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6 May

Stories I’ve Only Told My Mom

I think that Mother’s Day is as good a time as any to break out the heavy emotional artillery, don’t you?

I can’t say that I regret having had an abortion, but I also can’t say that I don’t. It’s complicated. Its complicatedness sometimes hurts my heart. Which is precisely why people talk about the emotional consequences of abortion. Because many women find, like I did, that their hearts hurt. Because many women struggle to figure out how to reconcile the complicated tension between regret and not-regret and find that they’re unable, and because many women do so while bearing their children, their wanted children, in arms.

27 Apr

Sacrifice And The Mom

At the closing keynote session at the Mom 2.0 Summit the other week they showed a promotional clip for Oprah’s new network. In it, Oprah made a few remarks about why she never had children. “I realized that I didn’t want to make the sacrifice,” she said, “and motherhood is about sacrifice.”

Ugh, I thought. Sacrifice. I like the word sacrifice about as much as I like the word ‘goatspit’, which is to say, not at all. The word ‘sacrifice’ makes me think of ancient Spartan war rituals and that one Indiana Jones movie where that they tore out people’s hearts and flung them into pits of fire, which, sure, is maybe an appropriate analogy for parenthood some days, but still.

20 Apr

All The Things You Said, You Said

I almost never do this, pull narrative from the comment section of this site and present it alongside my own narrative, because that just seems so meta, although maybe I should, because it’s not like I don’t get meta – that whole last post was about as meta as it gets – and anyway so much of the commentary that you all contribute here is just so ridiculously smart, so I really should just get over myself and my conviction that I’m the lone storyteller here and that it’s not a good blog week if I don’t post a picture of my babies and just let you guys do more of the talking. Because, seriously:

15 Apr

The Beauty Of Heartbreak

A few weeks ago at SXSW in Austin, Texas, the lovely Karen Walrond sat me down and asked me a few questions about heartbreak. Not about the sad and the terrible and the woe-is-me of heartbreak, but about the beauty of heartbreak. And it was a wonderful and, I think, important conversation, because there is beauty in heartbreak, such that it’s actually misleading to call that exercising of the heart a break. The heart never really breaks. It pulls and stretches and moves and expands, and that movement can hurt terribly, but it’s not a movement toward breaking. The heart is not bone or ceramic or glass, Debbie Harry’s assertions notwithstanding. The heart, as I’ve said before, is a muscle. Its movements are extraordinary, even when they hurt. I needed to remind myself of that.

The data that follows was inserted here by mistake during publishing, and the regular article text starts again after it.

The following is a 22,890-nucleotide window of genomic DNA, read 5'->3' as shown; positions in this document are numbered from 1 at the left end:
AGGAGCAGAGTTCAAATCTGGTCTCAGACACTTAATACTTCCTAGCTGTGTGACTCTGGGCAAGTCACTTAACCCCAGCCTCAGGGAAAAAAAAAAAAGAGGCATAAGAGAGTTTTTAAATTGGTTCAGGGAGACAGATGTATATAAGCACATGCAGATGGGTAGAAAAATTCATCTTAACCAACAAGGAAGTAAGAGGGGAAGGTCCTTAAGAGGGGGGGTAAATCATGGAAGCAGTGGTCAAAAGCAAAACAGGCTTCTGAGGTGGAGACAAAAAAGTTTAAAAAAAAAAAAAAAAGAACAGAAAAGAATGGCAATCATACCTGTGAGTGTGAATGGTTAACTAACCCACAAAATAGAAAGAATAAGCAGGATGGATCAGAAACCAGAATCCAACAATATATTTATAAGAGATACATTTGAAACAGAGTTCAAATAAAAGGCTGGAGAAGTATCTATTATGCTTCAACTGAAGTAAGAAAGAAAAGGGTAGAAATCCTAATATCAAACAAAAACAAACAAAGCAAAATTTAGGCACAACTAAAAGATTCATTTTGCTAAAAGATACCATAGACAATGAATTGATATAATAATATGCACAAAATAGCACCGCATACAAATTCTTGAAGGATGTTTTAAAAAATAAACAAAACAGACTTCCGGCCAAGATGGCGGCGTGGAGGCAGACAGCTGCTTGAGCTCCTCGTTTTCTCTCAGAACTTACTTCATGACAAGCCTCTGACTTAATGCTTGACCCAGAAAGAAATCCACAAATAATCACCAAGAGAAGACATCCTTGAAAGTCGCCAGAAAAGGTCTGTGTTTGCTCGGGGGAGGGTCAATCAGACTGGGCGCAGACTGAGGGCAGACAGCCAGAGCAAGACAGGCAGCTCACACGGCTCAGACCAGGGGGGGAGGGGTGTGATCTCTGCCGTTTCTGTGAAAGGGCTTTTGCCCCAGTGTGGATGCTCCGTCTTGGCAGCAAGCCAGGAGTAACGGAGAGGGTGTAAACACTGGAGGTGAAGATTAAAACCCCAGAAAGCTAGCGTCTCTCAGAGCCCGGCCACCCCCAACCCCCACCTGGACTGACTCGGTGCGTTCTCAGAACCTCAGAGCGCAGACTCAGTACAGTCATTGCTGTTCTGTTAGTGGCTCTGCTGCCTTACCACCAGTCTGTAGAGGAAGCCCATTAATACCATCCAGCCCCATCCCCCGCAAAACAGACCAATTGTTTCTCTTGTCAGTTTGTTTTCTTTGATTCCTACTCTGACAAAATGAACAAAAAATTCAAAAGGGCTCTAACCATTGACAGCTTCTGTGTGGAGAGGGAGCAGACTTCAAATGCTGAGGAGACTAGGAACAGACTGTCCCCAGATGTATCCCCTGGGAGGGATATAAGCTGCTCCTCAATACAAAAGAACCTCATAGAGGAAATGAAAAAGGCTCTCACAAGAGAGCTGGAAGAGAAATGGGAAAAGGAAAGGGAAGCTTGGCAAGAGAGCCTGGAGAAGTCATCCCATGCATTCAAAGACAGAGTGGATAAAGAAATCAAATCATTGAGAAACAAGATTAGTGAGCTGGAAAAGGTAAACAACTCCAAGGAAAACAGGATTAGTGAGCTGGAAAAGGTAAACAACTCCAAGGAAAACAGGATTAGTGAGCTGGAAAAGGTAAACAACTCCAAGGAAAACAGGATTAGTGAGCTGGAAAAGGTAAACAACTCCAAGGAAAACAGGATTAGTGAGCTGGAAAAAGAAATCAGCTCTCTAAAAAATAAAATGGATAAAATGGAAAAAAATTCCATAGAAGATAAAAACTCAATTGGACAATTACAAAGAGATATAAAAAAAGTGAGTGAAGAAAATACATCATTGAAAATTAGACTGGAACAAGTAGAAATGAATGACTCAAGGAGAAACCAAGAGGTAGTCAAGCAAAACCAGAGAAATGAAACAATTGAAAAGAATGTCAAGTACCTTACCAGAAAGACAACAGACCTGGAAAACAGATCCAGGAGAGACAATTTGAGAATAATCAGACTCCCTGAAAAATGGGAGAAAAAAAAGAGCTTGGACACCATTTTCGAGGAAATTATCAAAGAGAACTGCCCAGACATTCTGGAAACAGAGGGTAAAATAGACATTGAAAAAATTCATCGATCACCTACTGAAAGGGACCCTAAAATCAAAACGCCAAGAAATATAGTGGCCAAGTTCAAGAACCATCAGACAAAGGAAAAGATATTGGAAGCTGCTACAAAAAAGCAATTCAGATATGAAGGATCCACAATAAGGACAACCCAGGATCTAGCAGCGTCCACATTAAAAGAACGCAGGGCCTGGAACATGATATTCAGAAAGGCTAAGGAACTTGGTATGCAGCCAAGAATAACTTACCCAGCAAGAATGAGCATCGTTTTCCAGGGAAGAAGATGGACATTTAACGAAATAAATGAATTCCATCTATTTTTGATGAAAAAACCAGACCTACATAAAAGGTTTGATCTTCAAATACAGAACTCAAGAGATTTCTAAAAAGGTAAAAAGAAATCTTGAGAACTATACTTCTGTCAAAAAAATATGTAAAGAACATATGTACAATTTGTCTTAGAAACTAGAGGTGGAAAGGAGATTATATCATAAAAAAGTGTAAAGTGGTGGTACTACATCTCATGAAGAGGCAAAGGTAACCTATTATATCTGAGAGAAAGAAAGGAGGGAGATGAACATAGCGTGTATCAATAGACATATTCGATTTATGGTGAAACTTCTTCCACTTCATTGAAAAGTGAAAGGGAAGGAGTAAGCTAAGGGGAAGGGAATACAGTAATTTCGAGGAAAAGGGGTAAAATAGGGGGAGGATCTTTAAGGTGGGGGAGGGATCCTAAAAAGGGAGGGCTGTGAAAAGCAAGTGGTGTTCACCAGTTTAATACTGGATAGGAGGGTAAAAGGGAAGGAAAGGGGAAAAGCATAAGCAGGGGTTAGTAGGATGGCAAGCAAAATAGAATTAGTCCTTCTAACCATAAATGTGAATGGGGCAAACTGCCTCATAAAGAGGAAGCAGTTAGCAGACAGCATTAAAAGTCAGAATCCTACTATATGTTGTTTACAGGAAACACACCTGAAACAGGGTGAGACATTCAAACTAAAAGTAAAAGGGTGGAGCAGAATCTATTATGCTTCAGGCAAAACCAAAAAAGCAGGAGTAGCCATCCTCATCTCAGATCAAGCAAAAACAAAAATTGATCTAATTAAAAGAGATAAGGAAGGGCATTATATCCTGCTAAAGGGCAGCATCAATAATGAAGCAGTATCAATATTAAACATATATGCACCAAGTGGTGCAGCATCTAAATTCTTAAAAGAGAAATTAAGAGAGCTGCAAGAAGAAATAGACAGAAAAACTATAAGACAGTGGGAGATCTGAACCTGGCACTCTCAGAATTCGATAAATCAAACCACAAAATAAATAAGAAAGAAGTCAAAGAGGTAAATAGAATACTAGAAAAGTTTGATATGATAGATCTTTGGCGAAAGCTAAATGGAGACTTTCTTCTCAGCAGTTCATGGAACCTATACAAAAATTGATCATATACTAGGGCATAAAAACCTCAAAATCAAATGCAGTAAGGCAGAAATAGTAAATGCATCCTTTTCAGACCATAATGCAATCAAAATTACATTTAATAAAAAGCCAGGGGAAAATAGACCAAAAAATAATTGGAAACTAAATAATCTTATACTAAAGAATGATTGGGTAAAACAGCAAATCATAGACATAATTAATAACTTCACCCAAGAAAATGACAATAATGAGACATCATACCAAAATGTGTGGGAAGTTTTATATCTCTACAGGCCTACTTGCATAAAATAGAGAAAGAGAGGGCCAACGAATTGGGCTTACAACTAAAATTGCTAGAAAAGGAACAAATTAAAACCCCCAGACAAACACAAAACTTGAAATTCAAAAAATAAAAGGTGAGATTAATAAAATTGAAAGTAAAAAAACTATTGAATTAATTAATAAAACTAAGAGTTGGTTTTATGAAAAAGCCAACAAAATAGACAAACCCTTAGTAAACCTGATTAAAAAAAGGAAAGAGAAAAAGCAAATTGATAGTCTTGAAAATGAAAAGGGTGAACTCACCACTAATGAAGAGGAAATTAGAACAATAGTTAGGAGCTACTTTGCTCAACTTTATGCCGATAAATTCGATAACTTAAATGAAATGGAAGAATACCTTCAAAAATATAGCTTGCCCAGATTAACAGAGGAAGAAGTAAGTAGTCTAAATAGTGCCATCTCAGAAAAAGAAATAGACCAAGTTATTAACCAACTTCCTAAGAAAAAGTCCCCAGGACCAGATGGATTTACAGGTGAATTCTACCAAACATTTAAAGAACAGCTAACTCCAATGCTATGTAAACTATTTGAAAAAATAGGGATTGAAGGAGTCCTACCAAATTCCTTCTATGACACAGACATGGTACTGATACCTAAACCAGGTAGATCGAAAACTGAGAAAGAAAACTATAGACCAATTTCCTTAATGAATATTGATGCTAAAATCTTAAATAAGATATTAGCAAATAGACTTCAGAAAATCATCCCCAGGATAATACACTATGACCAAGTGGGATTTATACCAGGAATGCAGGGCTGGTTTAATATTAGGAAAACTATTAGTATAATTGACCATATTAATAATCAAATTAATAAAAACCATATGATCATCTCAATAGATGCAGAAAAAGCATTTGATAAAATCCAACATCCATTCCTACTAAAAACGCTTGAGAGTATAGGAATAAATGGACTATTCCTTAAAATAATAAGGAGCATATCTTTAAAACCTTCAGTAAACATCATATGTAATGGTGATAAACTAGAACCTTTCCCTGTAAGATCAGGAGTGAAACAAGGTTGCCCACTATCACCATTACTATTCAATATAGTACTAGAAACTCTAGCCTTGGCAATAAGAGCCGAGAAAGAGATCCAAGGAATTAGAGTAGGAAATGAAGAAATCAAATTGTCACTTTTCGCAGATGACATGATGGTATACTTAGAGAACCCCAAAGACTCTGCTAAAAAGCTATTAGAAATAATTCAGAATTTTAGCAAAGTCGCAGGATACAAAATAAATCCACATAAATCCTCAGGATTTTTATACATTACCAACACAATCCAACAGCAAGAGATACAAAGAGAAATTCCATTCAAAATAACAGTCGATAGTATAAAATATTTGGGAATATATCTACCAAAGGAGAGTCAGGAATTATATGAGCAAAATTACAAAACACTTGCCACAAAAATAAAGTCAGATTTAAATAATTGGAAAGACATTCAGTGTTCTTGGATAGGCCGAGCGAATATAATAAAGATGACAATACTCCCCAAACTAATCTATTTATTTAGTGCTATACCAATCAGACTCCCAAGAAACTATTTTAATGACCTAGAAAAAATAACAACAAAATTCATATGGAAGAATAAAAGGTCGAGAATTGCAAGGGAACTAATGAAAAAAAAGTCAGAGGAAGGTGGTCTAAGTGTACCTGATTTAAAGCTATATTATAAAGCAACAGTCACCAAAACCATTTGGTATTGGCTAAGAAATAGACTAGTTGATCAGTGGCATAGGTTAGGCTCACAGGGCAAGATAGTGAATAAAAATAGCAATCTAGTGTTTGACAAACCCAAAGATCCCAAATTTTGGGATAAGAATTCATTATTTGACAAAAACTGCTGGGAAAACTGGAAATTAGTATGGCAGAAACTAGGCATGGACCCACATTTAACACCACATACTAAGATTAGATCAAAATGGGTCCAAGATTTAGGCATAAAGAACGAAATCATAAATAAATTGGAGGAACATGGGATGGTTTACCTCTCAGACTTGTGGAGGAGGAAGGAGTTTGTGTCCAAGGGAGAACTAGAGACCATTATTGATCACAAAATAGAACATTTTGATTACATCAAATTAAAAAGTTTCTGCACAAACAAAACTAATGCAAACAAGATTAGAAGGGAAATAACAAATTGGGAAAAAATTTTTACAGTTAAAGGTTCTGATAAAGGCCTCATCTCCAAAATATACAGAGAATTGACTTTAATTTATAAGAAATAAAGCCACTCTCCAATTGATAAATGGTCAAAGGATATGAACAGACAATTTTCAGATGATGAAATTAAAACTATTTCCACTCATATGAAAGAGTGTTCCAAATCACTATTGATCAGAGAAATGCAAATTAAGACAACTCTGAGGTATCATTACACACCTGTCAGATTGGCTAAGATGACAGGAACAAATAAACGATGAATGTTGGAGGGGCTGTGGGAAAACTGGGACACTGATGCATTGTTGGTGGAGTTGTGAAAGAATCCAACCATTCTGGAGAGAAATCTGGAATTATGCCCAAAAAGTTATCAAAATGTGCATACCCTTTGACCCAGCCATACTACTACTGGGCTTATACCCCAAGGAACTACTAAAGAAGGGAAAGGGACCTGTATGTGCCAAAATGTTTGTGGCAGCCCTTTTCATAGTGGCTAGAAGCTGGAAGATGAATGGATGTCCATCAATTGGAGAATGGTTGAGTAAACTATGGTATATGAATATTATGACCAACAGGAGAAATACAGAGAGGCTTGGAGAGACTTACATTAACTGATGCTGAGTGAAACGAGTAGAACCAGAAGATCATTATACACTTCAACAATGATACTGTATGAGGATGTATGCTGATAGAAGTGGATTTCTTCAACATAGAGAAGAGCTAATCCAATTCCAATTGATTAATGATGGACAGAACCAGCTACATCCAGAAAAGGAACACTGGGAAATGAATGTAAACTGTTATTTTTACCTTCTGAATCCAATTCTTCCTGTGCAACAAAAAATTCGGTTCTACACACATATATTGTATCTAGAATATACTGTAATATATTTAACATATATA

21 Feb

Coloring Between The Lines

There are things that one knows about one’s self, and things that one doesn’t. I know, for example, that words make me happy and that I love my children and that I can, when I try, be very funny, and that I am introverted (yes, really) and that I am good at philosophy and at making soup and that I love the smell of lilacs. I know, too, that I am prone to anxiety and depression, but that I am able to cope with these with the help of the love and support of my family and by writing and with a certain quantity of pharmaceuticals. What I don’t know is how big a role my proneness to anxiety and depression plays on the stage of my psyche – whether it is a starring role or a bit part, whether its strutting and fretting defines the production in some critical way or is just a nuance, just theatrical flair – and whether, or the extent to which, it shapes who I am. What I also don’t know: how much it effects how my children regard me, and how they will remember me.